Your secretary begins this post by quoting the very spirit of the Enlightenment, he who woke I. Kant from his quote dogmatic slumbers unquote, David Hume. The book I have is an early twentieth-century reprint, the gift of the Class of 1920-something to the Library of Northeastern University [where my father graduated, in 1928; he notes buying the book, second-hand in 1952]. Hume’s essay, “That Politics May Be Reduced to a Science” has on its final page the paragraph
I would employ the same tactics to moderate the zeal of those who defend the [prime minister; original, ‘minister’]. Is our Constitution so excellent?
— then a change of ministry [that is, change of government] can be no such dreadful event; since it is essential to such a constitution, in every ministry,[in every government,] both to preserve itself from violation, and to prevent all enormities in the administration [of said government].
Is our Constitution very bad?
— then so extraordinary a jealousy and apprehension, on account of changes, is ill placed;
and a man should no more be anxious in this case, than a husband who had married a woman from the stews [the neighborhoods tolerating prostitution] should be watchful to prevent her infidelity.
Public affairs, in such a government, must necessarily go to confusion, by whatever hands they are conducted; and the zeal of patriots is in that case much less requisite than the patience and submission of philosophers.
The virtue and good intention of Cato and Brutus are highly laudable; but to what purpose did their zeal serve? Only to hasten the final period of the Roman [republican] government, and render its convulsions and dying agonies more violent and painful.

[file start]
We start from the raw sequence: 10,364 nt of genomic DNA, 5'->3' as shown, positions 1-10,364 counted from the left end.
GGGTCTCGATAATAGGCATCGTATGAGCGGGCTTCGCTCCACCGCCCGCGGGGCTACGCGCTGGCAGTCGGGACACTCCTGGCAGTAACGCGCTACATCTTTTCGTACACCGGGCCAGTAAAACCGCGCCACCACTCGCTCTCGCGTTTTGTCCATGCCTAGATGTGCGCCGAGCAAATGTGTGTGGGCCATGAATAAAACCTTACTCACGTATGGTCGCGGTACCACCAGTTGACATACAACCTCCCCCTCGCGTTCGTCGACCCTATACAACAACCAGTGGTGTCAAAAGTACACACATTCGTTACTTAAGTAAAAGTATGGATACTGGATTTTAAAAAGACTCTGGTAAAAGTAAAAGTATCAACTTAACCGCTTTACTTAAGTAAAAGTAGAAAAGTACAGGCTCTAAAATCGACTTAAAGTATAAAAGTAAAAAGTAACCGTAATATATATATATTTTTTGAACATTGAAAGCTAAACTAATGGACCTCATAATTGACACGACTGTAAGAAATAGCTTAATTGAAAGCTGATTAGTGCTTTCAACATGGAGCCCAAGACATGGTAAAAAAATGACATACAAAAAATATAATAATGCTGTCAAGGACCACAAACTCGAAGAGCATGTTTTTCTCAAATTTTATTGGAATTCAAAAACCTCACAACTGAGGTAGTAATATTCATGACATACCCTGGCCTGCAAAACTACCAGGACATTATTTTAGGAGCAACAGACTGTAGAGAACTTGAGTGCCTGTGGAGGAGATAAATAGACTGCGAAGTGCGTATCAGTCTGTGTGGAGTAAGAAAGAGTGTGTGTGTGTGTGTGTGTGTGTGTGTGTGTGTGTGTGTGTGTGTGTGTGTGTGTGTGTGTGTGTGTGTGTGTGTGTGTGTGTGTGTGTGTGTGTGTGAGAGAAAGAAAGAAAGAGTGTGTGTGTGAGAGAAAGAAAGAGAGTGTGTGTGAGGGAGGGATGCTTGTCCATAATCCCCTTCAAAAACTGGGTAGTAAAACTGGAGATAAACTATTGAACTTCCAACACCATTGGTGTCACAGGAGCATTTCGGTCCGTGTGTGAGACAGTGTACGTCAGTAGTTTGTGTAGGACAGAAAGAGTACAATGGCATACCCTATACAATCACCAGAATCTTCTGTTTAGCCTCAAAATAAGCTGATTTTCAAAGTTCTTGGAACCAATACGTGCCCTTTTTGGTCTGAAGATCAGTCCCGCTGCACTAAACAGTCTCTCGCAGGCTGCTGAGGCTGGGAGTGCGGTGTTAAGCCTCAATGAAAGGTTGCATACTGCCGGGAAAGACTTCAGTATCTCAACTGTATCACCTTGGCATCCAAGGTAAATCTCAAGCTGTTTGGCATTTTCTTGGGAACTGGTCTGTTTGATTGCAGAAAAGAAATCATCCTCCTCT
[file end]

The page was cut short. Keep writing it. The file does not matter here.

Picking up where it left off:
where the final (highly debatable) assertion is taken as if obvious to all who know anything about the matter. It is a rhetorical device, perhaps something I were able to name were I still teaching for a living.
As an aside to the Grant High School junior who is likely to be reading this, the need to insert the word “republic” into the last sentence can serve as a means of demonstrating the definition of the word “republic” in action. The Republic was not “one-man-one-vote,” nor was the vote honest when Caesar became consul. But if by some means that is performed in public, power is transferred to the delegated authority, then that’s a republic. Absent that, the power is transferred and confirmed privately, as in (let us say, for example) the Russian autocracy.
But to the point brought forward by the Good David, before he went ahead and misrepresented republican martyrs. We are now obviously in a period when the Constitution, whatever its merits once upon a time, is a more or less dead letter.
Mister Hume has a very valid argument, that in such a case the government of the day is going to come to a bad end.
That is the official position of the Cascadia Chapter of the Pacific Green Party of Oregon.